Botanically speaking, a rutabaga is a cross between a turnip and cabbage.  I'd say culinarily speaking it tastes like a cross between white potato, sweet potato, maybe a tad of cabbage, and a faint hint of turnip.  It's a great taste, anyway.  They kind of look like turnips but they aren't colored as brightly, have more roots on them, and they are harvested at a much larger size than turnips. 

 

The last CSA delivery of the season was last Friday.  I ventured into the rutabaga patch to see if there were any "early birds" fit to put in the day's delivery.  I was pleasantly surprised!  There were just enough large ones to fill the shares on Friday AND I got 2 monsters to try meselfeee.  One of them is about the size of a cantaloupe and the other was about 5" in diameter. (The big one just to the left of the middle is the cantaloupe size one and it may be like cutting a pine knot.)   I cut the second-to-the-largest one up and roasted it with some sweet potatoes and again, YUMMEEEE!  I peeled and chunked the veggies up into 1" squares and tossed them in a baking pan.  Then I mixed up 2T olive oil, 2T honey, 1t lemon juice and drizzled that over the veggies and roast at 350 for 30-45 minutes or until tender, stirring every 10 minutes or so.  Very tasty and simple. 

This has also been a very good turnip year.  They are firm and sweet and great either raw, mashed, or roasted.  Some people boil them but I don't particularly care for them that way.  Anyway, I love pulling turnips--it's kind of like hunting purple Easter eggs.  When they are ready to pull they pooch up out of the ground so you can see the pretty purple tops on them.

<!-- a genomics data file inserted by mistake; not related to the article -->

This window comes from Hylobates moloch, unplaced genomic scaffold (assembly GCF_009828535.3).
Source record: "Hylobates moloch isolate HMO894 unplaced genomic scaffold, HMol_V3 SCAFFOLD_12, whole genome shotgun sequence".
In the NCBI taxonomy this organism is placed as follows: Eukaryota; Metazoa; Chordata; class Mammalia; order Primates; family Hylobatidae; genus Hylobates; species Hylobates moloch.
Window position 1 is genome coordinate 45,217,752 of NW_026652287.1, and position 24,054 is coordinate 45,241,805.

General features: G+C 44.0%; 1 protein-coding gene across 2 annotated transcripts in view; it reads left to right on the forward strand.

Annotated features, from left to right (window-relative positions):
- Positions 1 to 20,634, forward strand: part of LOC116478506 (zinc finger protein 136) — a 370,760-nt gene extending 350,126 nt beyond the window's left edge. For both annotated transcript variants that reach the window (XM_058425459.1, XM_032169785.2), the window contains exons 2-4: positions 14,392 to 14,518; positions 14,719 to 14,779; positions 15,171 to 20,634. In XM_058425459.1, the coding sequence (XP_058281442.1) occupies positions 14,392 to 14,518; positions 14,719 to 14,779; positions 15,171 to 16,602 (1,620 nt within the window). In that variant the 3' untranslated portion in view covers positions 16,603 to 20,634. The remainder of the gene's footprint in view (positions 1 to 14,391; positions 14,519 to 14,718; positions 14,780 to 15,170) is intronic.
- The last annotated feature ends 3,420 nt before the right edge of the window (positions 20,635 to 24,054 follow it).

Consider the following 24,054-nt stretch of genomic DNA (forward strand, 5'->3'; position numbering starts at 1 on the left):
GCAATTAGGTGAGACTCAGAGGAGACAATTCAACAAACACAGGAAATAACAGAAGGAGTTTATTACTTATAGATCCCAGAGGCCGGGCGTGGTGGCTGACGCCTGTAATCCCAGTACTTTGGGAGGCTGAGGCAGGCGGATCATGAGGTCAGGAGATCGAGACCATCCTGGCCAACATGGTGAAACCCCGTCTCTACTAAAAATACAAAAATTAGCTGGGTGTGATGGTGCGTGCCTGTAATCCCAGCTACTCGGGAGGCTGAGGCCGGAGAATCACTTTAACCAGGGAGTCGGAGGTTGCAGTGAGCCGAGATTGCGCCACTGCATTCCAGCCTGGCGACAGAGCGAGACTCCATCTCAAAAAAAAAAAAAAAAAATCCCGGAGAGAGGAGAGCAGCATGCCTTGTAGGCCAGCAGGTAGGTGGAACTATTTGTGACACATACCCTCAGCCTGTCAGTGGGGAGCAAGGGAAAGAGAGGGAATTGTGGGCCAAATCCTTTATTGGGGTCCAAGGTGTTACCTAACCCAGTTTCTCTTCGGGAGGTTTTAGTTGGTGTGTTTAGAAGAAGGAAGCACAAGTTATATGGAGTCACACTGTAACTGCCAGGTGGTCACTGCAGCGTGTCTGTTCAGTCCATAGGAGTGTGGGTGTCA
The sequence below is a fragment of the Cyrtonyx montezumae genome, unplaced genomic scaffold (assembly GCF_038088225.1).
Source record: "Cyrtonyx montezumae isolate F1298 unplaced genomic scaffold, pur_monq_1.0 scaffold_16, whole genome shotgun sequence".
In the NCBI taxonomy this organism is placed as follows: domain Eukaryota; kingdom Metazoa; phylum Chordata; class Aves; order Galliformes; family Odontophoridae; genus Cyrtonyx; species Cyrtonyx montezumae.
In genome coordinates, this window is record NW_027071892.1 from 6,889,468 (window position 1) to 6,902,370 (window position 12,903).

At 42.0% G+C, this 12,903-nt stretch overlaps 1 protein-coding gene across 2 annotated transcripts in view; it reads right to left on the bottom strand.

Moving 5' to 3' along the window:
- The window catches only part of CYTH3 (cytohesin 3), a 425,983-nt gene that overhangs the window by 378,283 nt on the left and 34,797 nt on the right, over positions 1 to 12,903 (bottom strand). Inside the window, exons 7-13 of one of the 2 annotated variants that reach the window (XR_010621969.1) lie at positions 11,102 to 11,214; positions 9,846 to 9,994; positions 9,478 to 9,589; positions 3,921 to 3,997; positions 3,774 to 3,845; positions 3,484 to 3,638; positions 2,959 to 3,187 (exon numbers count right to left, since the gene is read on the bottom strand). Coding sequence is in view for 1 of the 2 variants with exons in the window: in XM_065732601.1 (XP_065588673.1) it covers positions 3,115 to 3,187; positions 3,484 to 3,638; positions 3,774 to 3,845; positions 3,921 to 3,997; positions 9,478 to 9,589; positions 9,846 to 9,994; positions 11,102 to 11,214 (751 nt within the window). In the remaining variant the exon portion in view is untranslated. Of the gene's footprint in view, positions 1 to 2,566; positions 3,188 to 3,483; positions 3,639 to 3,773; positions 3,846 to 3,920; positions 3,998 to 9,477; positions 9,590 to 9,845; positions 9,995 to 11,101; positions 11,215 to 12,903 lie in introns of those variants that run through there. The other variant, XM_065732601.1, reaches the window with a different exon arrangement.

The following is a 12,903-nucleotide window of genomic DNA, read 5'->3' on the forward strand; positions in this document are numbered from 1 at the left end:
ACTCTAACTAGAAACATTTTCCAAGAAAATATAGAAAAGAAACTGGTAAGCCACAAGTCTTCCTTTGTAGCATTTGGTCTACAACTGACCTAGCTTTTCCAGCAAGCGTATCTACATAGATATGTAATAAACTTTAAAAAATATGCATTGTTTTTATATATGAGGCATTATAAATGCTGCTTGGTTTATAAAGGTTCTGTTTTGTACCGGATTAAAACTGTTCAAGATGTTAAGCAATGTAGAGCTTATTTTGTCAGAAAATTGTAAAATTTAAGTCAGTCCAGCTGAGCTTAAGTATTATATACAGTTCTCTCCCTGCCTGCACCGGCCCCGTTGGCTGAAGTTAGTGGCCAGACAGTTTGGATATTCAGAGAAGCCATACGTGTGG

Several of the farm members had never tried them before and said that they actually liked them once they tried them.  It's a good substitute for a radish in a salad too!

Eating in season this time of year is very satisfying because a lot of the veggies are "comfort" food.  Personally, I think any food is "comforting" if I'm hungry!

p.s.  We're having a gorgeous fall here in Tennessee--hope everyone else is too :)

 

 
 

Bad bugs gone good?

 

We've always heard the expression good guys gone bad, but bad guys gone good?

In the hoophouse, tomatoes were planted in late winter. During the summer they produced and produced bunches of tasty tomatoes. In the process, the tomato hornworms found them, even inside the plastic surround of the hoophouse.